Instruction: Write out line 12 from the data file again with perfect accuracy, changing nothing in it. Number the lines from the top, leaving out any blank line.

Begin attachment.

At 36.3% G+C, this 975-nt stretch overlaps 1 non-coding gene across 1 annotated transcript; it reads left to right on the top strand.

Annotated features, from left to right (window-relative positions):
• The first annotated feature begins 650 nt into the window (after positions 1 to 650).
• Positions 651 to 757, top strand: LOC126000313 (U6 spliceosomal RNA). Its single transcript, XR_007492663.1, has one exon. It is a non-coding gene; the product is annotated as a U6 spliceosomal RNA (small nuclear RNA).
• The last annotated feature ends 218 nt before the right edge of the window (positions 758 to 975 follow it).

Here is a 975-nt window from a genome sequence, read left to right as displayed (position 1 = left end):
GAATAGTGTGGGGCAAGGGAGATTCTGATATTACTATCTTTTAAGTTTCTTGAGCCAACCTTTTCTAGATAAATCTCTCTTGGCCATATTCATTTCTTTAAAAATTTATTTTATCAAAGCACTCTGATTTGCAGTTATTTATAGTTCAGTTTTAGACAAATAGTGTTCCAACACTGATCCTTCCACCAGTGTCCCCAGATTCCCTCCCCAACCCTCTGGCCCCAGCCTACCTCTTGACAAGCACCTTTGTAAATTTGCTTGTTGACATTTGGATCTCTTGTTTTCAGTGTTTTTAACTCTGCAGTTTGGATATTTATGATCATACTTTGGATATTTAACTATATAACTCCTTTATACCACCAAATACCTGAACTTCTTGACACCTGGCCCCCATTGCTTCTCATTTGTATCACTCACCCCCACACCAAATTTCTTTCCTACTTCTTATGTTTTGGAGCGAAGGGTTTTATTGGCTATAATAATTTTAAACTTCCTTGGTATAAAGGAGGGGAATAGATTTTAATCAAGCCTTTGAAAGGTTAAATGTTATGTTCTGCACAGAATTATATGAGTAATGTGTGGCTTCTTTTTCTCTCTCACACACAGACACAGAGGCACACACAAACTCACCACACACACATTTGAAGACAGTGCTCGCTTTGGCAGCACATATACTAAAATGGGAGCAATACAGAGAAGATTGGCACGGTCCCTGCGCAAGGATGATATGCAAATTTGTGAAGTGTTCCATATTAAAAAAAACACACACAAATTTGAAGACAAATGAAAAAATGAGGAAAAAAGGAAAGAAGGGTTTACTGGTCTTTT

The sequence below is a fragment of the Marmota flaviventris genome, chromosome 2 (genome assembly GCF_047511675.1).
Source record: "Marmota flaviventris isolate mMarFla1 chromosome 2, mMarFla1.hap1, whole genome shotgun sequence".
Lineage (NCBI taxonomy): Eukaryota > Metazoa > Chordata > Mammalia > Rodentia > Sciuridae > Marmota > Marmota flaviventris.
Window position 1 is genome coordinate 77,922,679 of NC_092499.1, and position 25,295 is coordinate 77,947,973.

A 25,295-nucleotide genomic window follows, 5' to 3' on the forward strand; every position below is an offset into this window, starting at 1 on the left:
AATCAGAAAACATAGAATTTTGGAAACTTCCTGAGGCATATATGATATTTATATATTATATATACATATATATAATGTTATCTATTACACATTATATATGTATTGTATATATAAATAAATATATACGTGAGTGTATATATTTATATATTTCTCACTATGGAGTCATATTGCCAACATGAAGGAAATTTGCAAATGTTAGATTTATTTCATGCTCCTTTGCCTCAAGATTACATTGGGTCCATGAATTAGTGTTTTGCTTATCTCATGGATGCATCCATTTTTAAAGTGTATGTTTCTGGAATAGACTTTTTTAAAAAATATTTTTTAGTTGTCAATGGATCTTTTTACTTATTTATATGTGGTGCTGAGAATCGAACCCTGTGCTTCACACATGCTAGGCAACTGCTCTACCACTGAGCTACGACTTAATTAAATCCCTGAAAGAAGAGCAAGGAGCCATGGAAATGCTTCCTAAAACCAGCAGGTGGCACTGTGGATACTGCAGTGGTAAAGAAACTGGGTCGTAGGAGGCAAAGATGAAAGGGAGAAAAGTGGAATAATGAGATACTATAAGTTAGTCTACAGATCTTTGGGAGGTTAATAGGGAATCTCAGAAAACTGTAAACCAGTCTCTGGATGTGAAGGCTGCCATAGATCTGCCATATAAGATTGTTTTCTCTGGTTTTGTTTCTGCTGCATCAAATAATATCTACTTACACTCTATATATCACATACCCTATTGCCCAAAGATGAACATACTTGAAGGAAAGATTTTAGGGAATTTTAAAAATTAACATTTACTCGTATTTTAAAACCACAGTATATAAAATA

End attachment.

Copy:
A 25,295-nucleotide genomic window follows, 5' to 3' on the forward strand; every position below is an offset into this window, starting at 1 on the left: